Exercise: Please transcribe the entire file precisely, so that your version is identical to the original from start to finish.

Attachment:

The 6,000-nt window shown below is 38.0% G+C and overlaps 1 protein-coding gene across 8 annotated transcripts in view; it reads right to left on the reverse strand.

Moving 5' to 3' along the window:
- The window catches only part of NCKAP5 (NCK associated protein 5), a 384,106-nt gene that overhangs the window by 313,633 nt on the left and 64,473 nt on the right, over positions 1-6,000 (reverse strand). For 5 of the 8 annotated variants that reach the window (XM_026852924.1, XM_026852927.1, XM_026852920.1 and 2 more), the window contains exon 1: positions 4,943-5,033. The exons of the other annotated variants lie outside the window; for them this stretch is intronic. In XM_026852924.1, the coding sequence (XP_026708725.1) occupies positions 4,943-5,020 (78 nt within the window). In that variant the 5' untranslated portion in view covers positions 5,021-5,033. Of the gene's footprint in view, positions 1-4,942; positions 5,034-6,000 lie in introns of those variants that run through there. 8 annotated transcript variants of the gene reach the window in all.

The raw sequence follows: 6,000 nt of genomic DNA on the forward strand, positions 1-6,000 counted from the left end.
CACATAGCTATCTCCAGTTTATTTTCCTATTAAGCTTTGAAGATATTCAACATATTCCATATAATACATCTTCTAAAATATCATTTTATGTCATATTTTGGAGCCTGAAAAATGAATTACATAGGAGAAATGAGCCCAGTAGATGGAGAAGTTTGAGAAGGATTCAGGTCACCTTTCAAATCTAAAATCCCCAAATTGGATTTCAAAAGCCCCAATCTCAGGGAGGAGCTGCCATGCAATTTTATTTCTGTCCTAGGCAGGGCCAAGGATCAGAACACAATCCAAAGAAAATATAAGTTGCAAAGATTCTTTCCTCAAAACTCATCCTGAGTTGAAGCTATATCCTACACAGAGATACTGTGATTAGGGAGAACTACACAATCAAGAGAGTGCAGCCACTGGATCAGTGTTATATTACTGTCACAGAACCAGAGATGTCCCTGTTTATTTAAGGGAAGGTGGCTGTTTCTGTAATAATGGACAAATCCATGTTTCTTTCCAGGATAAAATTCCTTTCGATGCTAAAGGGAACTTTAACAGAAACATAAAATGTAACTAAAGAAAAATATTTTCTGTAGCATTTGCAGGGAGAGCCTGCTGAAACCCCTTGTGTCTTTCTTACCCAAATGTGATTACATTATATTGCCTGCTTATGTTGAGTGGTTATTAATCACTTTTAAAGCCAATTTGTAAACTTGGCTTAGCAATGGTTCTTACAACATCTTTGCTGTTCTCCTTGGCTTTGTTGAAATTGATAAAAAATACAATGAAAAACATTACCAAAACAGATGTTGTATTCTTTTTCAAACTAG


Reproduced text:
The 6,000-nt window shown below is 38.0% G+C and overlaps 1 protein-coding gene across 8 annotated transcripts in view; it reads right to left on the reverse strand.

Moving 5' to 3' along the window:
- The window catches only part of NCKAP5 (NCK associated protein 5), a 384,106-nt gene that overhangs the window by 313,633 nt on the left and 64,473 nt on the right, over positions 1-6,000 (reverse strand). For 5 of the 8 annotated variants that reach the window (XM_026852924.1, XM_026852927.1, XM_026852920.1 and 2 more), the window contains exon 1: positions 4,943-5,033. The exons of the other annotated variants lie outside the window; for them this stretch is intronic. In XM_026852924.1, the coding sequence (XP_026708725.1) occupies positions 4,943-5,020 (78 nt within the window). In that variant the 5' untranslated portion in view covers positions 5,021-5,033. Of the gene's footprint in view, positions 1-4,942; positions 5,034-6,000 lie in introns of those variants that run through there. 8 annotated transcript variants of the gene reach the window in all.

The raw sequence follows: 6,000 nt of genomic DNA on the forward strand, positions 1-6,000 counted from the left end.
CACATAGCTATCTCCAGTTTATTTTCCTATTAAGCTTTGAAGATATTCAACATATTCCATATAATACATCTTCTAAAATATCATTTTATGTCATATTTTGGAGCCTGAAAAATGAATTACATAGGAGAAATGAGCCCAGTAGATGGAGAAGTTTGAGAAGGATTCAGGTCACCTTTCAAATCTAAAATCCCCAAATTGGATTTCAAAAGCCCCAATCTCAGGGAGGAGCTGCCATGCAATTTTATTTCTGTCCTAGGCAGGGCCAAGGATCAGAACACAATCCAAAGAAAATATAAGTTGCAAAGATTCTTTCCTCAAAACTCATCCTGAGTTGAAGCTATATCCTACACAGAGATACTGTGATTAGGGAGAACTACACAATCAAGAGAGTGCAGCCACTGGATCAGTGTTATATTACTGTCACAGAACCAGAGATGTCCCTGTTTATTTAAGGGAAGGTGGCTGTTTCTGTAATAATGGACAAATCCATGTTTCTTTCCAGGATAAAATTCCTTTCGATGCTAAAGGGAACTTTAACAGAAACATAAAATGTAACTAAAGAAAAATATTTTCTGTAGCATTTGCAGGGAGAGCCTGCTGAAACCCCTTGTGTCTTTCTTACCCAAATGTGATTACATTATATTGCCTGCTTATGTTGAGTGGTTATTAATCACTTTTAAAGCCAATTTGTAAACTTGGCTTAGCAATGGTTCTTACAACATCTTTGCTGTTCTCCTTGGCTTTGTTGAAATTGATAAAAAATACAATGAAAAACATTACCAAAACAGATGTTGTATTCTTTTTCAAACTAG